It was a powerful way to kick-start the week, suggesting to viewers Democrats were taking a radically different approach to immigration than the Republican National Convention (RNC). While the RNC made undocumented immigrants the scapegoats for a variety of social ills, from U.S. unemployment to terrorism, the DNC chose to highlight the contributions of immigrants: the U.S. citizen daughter of undocumented parents, the undocumented college graduate, the children of immigrants who went into politics. Yet, even the stories shared at the DNC were too tidy and palatable, focusing on “acceptable” immigrant narratives. There were no mixed-status families discussing their deported parents, for example.

As far as immigration is concerned, neither the Democrats nor Republicans are without their faults, though positions taken at the conventions were clearly more extreme in one case than the other. By the end of two weeks, viewers may not have known whether to blame immigrants for taking their jobs or to befriend their hardworking immigrant neighbors. For the undocumented immigrants watching the conventions, the message, however, was clear: Both parties have a lot of work to do when it comes to humanizing their communities.  

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“No Business Being in This Country”

For context, Republican presidential nominee Donald Trump and his running mate Mike Pence are the decidedly anti-immigrant ticket. From the beginning, Trump’s campaign has been overrun by anti-immigrant rhetoric, from calling Mexicans “rapists” and “killers” to calling for a ban on Muslim immigration. And as of July 24, Trump’s proposed ban now includes people from countries “compromised by terrorism” who will not be allowed to enter the United States, including anyone from France.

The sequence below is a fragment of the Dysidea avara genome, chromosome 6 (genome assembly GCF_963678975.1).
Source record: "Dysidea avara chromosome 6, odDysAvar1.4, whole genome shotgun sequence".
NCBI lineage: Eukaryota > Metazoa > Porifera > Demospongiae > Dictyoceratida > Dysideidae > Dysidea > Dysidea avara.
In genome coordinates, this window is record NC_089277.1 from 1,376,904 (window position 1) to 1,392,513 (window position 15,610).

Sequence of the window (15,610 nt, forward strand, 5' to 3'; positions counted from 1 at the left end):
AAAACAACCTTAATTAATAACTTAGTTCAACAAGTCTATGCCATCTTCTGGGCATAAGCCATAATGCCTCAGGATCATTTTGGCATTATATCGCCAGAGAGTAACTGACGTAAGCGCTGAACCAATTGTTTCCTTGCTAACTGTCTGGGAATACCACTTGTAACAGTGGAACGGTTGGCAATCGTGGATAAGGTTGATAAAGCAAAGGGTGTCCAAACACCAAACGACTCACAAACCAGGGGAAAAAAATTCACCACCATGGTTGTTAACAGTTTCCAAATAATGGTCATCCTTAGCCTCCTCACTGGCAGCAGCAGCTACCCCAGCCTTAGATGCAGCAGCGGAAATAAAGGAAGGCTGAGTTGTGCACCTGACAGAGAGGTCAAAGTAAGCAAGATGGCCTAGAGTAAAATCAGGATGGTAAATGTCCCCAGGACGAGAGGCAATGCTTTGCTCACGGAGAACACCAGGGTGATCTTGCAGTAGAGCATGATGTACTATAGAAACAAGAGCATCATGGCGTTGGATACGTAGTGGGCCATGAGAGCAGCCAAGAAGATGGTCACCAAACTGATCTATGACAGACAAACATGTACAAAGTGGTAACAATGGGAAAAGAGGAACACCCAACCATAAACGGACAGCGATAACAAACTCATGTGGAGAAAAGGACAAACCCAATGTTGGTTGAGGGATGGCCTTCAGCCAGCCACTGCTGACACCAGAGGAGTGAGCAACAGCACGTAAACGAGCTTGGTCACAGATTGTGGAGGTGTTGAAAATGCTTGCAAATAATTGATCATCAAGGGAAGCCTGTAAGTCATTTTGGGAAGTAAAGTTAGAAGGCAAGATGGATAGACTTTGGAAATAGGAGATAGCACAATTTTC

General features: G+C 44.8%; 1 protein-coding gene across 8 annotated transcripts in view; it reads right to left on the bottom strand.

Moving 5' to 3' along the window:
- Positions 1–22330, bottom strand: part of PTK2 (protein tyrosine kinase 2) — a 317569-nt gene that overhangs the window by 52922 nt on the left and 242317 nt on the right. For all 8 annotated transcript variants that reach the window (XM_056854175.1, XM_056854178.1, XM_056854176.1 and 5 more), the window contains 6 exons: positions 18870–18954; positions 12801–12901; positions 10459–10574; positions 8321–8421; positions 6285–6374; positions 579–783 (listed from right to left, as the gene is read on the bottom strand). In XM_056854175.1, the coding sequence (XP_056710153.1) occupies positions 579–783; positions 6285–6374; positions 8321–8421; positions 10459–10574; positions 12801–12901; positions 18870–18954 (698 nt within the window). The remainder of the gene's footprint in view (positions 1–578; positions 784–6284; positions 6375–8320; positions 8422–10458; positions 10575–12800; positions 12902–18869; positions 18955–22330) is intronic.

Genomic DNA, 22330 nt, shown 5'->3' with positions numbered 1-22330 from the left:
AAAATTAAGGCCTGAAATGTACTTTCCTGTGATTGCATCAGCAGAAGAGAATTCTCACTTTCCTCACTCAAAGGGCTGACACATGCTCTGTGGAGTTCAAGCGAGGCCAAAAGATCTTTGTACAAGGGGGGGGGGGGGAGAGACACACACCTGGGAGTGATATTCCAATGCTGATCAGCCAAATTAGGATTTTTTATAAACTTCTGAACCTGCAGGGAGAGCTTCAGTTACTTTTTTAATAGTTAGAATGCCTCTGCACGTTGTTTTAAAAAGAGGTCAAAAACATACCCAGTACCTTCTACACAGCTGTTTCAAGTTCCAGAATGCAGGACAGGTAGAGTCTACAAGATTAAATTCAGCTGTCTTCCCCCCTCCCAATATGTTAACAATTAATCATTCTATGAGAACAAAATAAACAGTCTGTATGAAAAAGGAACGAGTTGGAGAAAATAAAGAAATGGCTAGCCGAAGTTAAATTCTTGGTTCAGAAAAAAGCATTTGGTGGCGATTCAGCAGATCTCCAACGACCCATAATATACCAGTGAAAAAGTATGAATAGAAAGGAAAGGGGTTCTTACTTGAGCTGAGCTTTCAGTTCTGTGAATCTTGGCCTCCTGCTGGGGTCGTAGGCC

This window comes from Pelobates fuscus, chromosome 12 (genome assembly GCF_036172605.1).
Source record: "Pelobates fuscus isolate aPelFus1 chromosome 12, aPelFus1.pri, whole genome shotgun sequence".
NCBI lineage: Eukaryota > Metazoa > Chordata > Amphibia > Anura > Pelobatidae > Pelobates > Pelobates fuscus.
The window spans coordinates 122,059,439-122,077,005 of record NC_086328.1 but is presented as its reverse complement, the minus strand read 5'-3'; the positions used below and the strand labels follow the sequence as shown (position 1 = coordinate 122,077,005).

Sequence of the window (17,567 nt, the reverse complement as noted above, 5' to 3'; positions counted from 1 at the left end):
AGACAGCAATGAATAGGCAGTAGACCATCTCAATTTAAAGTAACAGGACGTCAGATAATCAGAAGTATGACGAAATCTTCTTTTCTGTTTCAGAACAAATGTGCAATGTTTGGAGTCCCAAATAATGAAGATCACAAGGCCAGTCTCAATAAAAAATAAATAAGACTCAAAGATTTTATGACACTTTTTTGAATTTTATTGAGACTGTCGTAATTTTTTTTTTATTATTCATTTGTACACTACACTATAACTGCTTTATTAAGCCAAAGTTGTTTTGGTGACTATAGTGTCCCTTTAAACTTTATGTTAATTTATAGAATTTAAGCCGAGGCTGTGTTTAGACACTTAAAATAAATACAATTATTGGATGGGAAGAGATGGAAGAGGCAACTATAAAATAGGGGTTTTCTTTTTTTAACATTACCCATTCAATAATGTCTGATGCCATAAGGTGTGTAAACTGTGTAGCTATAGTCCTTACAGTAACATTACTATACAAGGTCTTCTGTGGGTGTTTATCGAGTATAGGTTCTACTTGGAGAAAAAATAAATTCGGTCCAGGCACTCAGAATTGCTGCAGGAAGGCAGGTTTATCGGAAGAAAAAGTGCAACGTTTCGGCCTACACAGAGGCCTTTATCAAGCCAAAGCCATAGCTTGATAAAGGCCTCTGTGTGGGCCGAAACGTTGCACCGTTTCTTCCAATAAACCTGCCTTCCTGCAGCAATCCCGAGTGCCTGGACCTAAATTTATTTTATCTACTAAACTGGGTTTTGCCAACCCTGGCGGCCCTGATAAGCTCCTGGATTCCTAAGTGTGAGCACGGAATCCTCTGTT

So, it should come as no surprise that the first night of the RNC, which had the theme of “Make America Safe Again,” preyed on American fears of the “other.” In this case: undocumented immigrants who, as Julianne Hing wrote for the Nation, “aren’t just drug dealers and rapists anymorenow they’re murderers, too.”

Night one of the RNC featured not one but three speakers whose children were killed by undocumented immigrants. “They’re just three brave representatives of many thousands who have suffered so gravely,” Trump said at the convention. “Of all my travels in this country, nothing has affected me more, nothing even close I have to tell you, than the time I have spent with the mothers and fathers who have lost their children to violence spilling across our borders, which we can solve. We have to solve it.”